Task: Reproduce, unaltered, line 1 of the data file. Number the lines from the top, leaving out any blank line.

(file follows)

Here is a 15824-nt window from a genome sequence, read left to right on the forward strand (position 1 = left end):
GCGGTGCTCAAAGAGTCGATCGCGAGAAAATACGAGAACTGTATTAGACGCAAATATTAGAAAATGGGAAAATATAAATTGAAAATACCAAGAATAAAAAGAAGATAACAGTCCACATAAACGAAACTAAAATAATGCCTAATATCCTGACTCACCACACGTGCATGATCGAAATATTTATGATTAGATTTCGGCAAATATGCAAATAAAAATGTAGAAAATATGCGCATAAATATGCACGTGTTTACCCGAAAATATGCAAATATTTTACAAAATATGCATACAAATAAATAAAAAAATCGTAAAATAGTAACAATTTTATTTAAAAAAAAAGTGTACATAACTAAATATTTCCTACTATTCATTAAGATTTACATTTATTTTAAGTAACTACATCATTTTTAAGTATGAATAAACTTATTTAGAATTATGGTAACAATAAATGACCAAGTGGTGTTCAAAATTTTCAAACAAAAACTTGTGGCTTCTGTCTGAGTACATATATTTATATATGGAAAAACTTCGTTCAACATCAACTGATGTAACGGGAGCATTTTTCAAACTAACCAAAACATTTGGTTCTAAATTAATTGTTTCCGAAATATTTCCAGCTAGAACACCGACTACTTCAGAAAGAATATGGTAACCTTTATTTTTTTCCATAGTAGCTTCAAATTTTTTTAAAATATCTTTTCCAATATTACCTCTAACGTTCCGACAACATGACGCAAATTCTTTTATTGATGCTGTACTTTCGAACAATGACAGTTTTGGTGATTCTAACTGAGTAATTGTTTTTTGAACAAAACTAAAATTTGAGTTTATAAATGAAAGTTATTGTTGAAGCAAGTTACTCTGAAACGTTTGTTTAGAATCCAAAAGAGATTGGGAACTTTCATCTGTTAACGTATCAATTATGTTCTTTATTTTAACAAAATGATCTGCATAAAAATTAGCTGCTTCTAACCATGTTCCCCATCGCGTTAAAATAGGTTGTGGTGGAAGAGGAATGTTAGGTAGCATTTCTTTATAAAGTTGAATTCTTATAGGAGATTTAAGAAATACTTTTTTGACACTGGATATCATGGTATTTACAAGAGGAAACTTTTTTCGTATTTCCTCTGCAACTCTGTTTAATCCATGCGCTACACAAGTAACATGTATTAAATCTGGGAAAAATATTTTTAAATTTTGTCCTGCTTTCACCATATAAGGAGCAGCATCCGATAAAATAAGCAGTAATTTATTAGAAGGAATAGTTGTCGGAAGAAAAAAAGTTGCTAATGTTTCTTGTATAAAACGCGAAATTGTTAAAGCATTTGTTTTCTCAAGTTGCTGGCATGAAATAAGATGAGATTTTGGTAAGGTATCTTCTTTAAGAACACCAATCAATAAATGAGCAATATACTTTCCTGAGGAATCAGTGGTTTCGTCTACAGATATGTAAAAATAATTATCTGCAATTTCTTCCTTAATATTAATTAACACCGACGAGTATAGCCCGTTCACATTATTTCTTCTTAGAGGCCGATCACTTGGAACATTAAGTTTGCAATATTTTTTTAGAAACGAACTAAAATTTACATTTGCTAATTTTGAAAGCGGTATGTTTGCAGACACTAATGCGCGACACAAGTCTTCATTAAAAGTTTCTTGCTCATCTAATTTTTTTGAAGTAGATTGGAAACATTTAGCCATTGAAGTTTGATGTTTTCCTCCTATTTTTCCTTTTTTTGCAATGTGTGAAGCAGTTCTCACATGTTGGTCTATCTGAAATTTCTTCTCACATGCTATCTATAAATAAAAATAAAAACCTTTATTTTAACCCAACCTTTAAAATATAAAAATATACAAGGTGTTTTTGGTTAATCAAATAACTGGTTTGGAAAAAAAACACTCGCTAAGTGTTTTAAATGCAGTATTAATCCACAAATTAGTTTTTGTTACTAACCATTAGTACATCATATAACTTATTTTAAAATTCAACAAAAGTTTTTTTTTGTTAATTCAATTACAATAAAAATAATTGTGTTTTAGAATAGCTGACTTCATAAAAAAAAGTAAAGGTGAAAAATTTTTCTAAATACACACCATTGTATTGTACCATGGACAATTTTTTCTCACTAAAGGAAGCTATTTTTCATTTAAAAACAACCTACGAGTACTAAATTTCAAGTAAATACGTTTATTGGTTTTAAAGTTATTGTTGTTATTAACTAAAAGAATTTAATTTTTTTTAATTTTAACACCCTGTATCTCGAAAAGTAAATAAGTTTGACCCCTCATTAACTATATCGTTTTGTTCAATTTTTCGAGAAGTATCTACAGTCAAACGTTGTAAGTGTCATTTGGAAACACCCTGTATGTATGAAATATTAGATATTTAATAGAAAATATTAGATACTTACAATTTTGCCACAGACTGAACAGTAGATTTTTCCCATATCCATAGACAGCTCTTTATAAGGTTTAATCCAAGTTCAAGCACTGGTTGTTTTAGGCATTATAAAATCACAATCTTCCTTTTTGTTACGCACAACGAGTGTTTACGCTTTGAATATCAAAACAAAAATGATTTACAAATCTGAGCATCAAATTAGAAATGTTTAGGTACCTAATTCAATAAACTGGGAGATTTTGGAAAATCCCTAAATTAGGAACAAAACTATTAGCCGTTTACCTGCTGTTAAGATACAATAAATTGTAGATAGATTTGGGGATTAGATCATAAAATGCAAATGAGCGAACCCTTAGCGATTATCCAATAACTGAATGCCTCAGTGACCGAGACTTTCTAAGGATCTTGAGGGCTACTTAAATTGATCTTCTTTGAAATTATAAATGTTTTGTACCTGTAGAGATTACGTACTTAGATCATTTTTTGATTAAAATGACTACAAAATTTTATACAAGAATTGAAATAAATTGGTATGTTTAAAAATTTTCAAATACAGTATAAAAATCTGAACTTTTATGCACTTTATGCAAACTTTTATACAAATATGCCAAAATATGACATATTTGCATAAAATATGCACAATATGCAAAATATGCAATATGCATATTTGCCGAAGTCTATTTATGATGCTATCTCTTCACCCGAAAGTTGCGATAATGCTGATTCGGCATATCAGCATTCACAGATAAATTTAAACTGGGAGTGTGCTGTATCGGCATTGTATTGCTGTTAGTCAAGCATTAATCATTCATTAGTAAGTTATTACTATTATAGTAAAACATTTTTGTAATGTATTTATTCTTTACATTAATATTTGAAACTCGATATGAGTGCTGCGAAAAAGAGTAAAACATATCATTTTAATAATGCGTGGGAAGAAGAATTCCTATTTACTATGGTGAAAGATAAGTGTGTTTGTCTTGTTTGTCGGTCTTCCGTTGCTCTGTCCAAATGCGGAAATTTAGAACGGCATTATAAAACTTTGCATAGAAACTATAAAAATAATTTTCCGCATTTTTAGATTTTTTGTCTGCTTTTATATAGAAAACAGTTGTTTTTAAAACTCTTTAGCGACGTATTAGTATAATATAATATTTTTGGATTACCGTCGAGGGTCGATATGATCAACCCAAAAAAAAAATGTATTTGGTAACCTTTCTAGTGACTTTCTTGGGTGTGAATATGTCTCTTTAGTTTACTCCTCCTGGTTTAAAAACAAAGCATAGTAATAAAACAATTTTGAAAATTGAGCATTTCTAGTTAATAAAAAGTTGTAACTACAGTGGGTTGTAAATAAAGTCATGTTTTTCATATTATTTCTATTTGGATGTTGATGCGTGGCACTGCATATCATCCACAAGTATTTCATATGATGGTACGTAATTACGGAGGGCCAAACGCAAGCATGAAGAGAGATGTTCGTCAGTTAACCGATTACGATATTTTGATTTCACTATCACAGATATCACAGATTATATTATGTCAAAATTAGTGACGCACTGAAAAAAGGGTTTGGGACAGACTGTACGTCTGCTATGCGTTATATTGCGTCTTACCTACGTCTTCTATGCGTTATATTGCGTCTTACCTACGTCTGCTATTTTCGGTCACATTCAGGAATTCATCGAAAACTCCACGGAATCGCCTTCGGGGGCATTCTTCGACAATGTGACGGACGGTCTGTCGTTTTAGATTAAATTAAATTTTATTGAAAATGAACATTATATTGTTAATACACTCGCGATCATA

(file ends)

Here is a 15824-nt window from a genome sequence, read left to right on the forward strand (position 1 = left end):